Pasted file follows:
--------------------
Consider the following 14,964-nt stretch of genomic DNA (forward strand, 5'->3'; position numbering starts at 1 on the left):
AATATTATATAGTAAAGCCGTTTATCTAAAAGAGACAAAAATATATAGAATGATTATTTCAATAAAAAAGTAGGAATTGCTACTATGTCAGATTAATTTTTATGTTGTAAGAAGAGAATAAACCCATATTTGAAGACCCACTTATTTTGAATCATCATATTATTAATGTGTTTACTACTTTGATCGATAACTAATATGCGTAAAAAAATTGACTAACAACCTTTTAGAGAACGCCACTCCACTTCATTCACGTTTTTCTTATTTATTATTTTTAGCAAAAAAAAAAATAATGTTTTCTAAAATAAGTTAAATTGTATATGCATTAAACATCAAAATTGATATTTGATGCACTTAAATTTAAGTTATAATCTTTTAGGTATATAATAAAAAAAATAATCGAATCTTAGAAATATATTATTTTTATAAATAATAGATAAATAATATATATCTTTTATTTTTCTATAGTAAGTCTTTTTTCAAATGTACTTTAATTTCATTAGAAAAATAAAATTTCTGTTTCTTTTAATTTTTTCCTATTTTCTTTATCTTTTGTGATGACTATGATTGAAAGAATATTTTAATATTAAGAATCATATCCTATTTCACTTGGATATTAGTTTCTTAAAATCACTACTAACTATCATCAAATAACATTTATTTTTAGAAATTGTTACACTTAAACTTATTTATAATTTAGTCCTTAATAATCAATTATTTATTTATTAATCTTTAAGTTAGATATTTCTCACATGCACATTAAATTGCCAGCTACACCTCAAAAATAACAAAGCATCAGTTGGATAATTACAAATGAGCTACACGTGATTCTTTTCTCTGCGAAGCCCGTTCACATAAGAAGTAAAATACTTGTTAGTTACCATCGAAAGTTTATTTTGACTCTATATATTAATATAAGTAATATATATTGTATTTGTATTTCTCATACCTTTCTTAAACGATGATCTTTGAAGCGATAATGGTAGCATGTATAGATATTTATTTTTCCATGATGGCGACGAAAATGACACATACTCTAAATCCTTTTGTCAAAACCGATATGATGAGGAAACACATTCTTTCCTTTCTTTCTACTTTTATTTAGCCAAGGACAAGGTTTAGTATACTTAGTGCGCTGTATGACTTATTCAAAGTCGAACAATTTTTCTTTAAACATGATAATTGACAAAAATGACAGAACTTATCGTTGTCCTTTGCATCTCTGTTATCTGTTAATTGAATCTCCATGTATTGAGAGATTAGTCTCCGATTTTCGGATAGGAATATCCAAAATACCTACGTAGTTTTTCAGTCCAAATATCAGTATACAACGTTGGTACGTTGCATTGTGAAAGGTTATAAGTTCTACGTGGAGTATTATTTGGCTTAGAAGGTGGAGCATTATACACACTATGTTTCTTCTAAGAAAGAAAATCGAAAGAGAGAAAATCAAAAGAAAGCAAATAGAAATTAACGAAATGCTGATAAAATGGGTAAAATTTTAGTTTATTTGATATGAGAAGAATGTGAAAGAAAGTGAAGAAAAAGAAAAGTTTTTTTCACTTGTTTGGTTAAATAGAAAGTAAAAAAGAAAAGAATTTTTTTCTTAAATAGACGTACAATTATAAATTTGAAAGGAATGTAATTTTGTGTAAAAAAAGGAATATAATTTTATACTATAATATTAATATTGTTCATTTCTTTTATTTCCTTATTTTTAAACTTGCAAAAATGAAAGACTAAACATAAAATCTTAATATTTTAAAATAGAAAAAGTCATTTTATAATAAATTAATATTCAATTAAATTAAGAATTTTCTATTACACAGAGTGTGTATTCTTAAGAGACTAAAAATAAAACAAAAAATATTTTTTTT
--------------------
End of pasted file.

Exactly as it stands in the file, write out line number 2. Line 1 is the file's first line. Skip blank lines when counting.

AATATTATATAGTAAAGCCGTTTATCTAAAAGAGACAAAAATATATAGAATGATTATTTCAATAAAAAAGTAGGAATTGCTACTATGTCAGATTAATTTTTATGTTGTAAGAAGAGAATAAACCCATATTTGAAGACCCACTTATTTTGAATCATCATATTATTAATGTGTTTACTACTTTGATCGATAACTAATATGCGTAAAAAAATTGACTAACAACCTTTTAGAGAACGCCACTCCACTTCATTCACGTTTTTCTTATTTATTATTTTTAGCAAAAAAAAAAATAATGTTTTCTAAAATAAGTTAAATTGTATATGCATTAAACATCAAAATTGATATTTGATGCACTTAAATTTAAGTTATAATCTTTTAGGTATATAATAAAAAAAATAATCGAATCTTAGAAATATATTATTTTTATAAATAATAGATAAATAATATATATCTTTTATTTTTCTATAGTAAGTCTTTTTTCAAATGTACTTTAATTTCATTAGAAAAATAAAATTTCTGTTTCTTTTAATTTTTTCCTATTTTCTTTATCTTTTGTGATGACTATGATTGAAAGAATATTTTAATATTAAGAATCATATCCTATTTCACTTGGATATTAGTTTCTTAAAATCACTACTAACTATCATCAAATAACATTTATTTTTAGAAATTGTTACACTTAAACTTATTTATAATTTAGTCCTTAATAATCAATTATTTATTTATTAATCTTTAAGTTAGATATTTCTCACATGCACATTAAATTGCCAGCTACACCTCAAAAATAACAAAGCATCAGTTGGATAATTACAAATGAGCTACACGTGATTCTTTTCTCTGCGAAGCCCGTTCACATAAGAAGTAAAATACTTGTTAGTTACCATCGAAAGTTTATTTTGACTCTATATATTAATATAAGTAATATATATTGTATTTGTATTTCTCATACCTTTCTTAAACGATGATCTTTGAAGCGATAATGGTAGCATGTATAGATATTTATTTTTCCATGATGGCGACGAAAATGACACATACTCTAAATCCTTTTGTCAAAACCGATATGATGAGGAAACACATTCTTTCCTTTCTTTCTACTTTTATTTAGCCAAGGACAAGGTTTAGTATACTTAGTGCGCTGTATGACTTATTCAAAGTCGAACAATTTTTCTTTAAACATGATAATTGACAAAAATGACAGAACTTATCGTTGTCCTTTGCATCTCTGTTATCTGTTAATTGAATCTCCATGTATTGAGAGATTAGTCTCCGATTTTCGGATAGGAATATCCAAAATACCTACGTAGTTTTTCAGTCCAAATATCAGTATACAACGTTGGTACGTTGCATTGTGAAAGGTTATAAGTTCTACGTGGAGTATTATTTGGCTTAGAAGGTGGAGCATTATACACACTATGTTTCTTCTAAGAAAGAAAATCGAAAGAGAGAAAATCAAAAGAAAGCAAATAGAAATTAACGAAATGCTGATAAAATGGGTAAAATTTTAGTTTATTTGATATGAGAAGAATGTGAAAGAAAGTGAAGAAAAAGAAAAGTTTTTTTCACTTGTTTGGTTAAATAGAAAGTAAAAAAGAAAAGAATTTTTTTCTTAAATAGACGTACAATTATAAATTTGAAAGGAATGTAATTTTGTGTAAAAAAAGGAATATAATTTTATACTATAATATTAATATTGTTCATTTCTTTTATTTCCTTATTTTTAAACTTGCAAAAATGAAAGACTAAACATAAAATCTTAATATTTTAAAATAGAAAAAGTCATTTTATAATAAATTAATATTCAATTAAATTAAGAATTTTCTATTACACAGAGTGTGTATTCTTAAGAGACTAAAAATAAAACAAAAAATATTTTTTTT